* Plug-in, hydrogen cars still more costly than regular cars
* More incentives needed to rival conventional car cost
By Nina Chestney
LONDON, Sept 6 The cost of alternative low
carbon vehicles could fall significantly in the next 15-20 years
as prices of cleaner fuels drop, but they will remain pricier
than conventional cars, a report by UK-based consultancy Element
Energy showed on Tuesday.
The roll-out of alternative vehicles is seen by some as a
crucial step in the shift to a low-carbon economy. HSBC sees the
electric vehicle market growing 20-fold by 2020 to $473 billion.
They may be seen as a cleaner mode of transport but they are
expensive to buy and problematic to run due to the lack of range
By mid-2011, there were around 47 million vehicles using
alternative fuels and advanced technology, out of more than 1
billion vehicles in use globally, experts estimate.
The report, carried out for the Low Carbon Vehicle
Partnership (LowCVP), assessed total ownership expenses for both
low-carbon and conventional cars, including initial purchase
costs, fuel and insurance costs.
It studied all types of "alternative" vehicles, including
electric, hydrogen and hybrids, which apply battery technology
to use petroleum more efficiently.
The report said alternative vehicles would make a lot of
progress to bridge the difference in ownership costs by 2020.
The difference between owning a hydrogen or electric vehicle
and a conventional car could fall to 500-700 pounds by 2030 from
the current 5,000 pounds ($8,000)a year as battery and fuel cell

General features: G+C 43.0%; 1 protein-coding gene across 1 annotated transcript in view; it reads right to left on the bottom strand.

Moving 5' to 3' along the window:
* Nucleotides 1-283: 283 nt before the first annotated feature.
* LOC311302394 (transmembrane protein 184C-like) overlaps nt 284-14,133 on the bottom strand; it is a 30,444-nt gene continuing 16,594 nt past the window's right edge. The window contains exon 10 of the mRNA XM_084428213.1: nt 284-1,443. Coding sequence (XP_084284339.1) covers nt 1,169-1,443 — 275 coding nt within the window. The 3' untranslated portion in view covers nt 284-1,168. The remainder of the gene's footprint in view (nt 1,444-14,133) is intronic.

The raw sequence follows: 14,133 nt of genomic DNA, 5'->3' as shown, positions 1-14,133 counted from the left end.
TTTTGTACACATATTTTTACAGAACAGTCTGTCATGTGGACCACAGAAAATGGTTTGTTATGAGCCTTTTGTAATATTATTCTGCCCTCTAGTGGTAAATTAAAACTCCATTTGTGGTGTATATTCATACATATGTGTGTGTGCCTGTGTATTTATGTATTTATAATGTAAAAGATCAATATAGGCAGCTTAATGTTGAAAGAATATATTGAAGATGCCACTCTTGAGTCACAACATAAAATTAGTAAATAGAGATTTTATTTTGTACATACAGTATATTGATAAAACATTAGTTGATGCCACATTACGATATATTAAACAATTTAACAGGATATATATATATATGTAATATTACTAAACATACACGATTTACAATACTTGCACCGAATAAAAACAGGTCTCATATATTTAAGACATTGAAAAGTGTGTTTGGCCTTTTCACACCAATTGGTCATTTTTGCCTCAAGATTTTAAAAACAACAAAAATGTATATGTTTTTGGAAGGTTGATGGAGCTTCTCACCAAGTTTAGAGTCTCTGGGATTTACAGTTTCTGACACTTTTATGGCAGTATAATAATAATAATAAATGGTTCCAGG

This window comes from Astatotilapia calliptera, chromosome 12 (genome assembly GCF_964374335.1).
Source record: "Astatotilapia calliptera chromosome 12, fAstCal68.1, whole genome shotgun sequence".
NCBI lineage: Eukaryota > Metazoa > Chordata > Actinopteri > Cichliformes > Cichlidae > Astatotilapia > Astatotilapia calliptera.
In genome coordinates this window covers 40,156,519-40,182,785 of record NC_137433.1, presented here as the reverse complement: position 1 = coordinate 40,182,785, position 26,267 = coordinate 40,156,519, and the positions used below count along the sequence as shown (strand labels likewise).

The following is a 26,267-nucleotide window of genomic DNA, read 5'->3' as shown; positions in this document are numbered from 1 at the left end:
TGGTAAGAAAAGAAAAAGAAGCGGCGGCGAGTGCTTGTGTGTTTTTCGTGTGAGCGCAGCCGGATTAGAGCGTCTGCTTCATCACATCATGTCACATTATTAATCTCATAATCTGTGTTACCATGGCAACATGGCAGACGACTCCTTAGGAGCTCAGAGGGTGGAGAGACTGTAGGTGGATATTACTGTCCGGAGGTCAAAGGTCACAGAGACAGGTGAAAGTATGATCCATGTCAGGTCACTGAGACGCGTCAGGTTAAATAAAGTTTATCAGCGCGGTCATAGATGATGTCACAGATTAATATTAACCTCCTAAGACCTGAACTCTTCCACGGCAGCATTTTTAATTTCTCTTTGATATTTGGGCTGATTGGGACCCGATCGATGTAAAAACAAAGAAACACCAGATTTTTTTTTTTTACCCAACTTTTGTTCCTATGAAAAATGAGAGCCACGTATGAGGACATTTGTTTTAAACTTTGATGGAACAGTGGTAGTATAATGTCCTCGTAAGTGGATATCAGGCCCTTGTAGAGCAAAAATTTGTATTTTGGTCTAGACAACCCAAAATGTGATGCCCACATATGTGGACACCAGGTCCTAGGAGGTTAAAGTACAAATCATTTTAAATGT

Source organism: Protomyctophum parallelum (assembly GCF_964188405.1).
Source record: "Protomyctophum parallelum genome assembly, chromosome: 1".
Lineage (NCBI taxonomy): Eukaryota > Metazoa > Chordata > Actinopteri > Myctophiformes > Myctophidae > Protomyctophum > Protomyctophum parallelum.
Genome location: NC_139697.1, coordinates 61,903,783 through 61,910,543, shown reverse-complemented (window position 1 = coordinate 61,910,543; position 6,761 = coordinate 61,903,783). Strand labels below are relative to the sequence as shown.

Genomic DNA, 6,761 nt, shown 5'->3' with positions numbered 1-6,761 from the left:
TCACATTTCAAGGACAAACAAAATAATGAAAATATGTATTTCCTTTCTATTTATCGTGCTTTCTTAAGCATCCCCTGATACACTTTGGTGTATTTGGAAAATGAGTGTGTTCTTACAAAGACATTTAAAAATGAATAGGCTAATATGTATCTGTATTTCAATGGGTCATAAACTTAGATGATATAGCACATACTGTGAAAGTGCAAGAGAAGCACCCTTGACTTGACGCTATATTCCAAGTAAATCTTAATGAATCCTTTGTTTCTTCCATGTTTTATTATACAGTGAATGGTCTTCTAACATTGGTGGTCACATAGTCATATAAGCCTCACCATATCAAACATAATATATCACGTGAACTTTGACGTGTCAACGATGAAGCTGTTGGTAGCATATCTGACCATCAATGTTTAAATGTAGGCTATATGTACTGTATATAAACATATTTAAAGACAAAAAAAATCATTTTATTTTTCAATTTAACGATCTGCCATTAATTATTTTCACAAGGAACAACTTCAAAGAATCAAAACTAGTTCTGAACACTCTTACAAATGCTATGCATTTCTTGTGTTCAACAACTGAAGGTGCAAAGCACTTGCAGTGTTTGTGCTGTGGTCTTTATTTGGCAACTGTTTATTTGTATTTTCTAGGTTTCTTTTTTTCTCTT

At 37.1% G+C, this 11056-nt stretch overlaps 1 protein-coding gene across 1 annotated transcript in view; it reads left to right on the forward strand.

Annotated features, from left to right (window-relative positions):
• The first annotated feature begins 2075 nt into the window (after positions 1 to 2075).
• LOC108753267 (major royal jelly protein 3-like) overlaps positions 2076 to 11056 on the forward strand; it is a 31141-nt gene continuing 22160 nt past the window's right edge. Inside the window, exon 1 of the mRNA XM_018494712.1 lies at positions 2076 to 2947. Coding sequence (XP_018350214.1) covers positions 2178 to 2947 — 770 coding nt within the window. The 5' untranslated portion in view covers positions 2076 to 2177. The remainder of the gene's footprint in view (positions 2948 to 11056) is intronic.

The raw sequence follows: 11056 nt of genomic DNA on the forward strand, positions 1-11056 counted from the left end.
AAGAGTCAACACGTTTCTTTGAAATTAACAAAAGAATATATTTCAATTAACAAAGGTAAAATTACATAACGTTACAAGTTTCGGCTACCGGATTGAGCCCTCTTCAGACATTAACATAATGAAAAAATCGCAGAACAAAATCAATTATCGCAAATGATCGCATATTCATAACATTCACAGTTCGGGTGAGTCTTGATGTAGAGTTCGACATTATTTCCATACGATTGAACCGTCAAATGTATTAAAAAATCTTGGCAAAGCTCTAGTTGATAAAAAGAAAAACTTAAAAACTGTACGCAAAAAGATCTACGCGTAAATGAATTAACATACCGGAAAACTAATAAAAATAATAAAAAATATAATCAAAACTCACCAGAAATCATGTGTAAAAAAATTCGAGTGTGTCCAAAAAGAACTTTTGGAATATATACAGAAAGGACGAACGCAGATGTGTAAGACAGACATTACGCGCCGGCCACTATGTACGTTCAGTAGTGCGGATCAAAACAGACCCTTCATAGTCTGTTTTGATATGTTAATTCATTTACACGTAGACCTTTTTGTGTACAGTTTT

"There is, however, still a cost premium for alternative
vehicles in 2030," the report said.
Although the report did not single out any vehicle type as
dominating the alternative vehicle market, it said plug-in
hybrid electric vehicles would probably be most cost-effective.
Pure hydrogen vehicles will likely remain the most expensive
option, as fuel cell costs stay high.
"Initially there will only be a modest take-up of electric
or hydrogen vehicles and most of these are likely to be plug-in
hybrid vehicles with a lower electric range (10-20 miles), lower
total cost of ownership and no risk of running out of charge,"
said Greg Archer, managing director of LowCVP.
"More significant take-up of battery electric and hydrogen
fuel cell vehicles is possible after 2025, with tax incentives."
Some governments have been trying to incentivise the uptake
of low-carbon vehicles. Britain currently offers a grant towards
the cost of some new plug-in cars.
It also exempts from road tax cars that emit less than 100
grams per km of greenhouse gas carbon dioxide.
($1 = 0.625 British Pounds)
(Editing by Anthony Barker)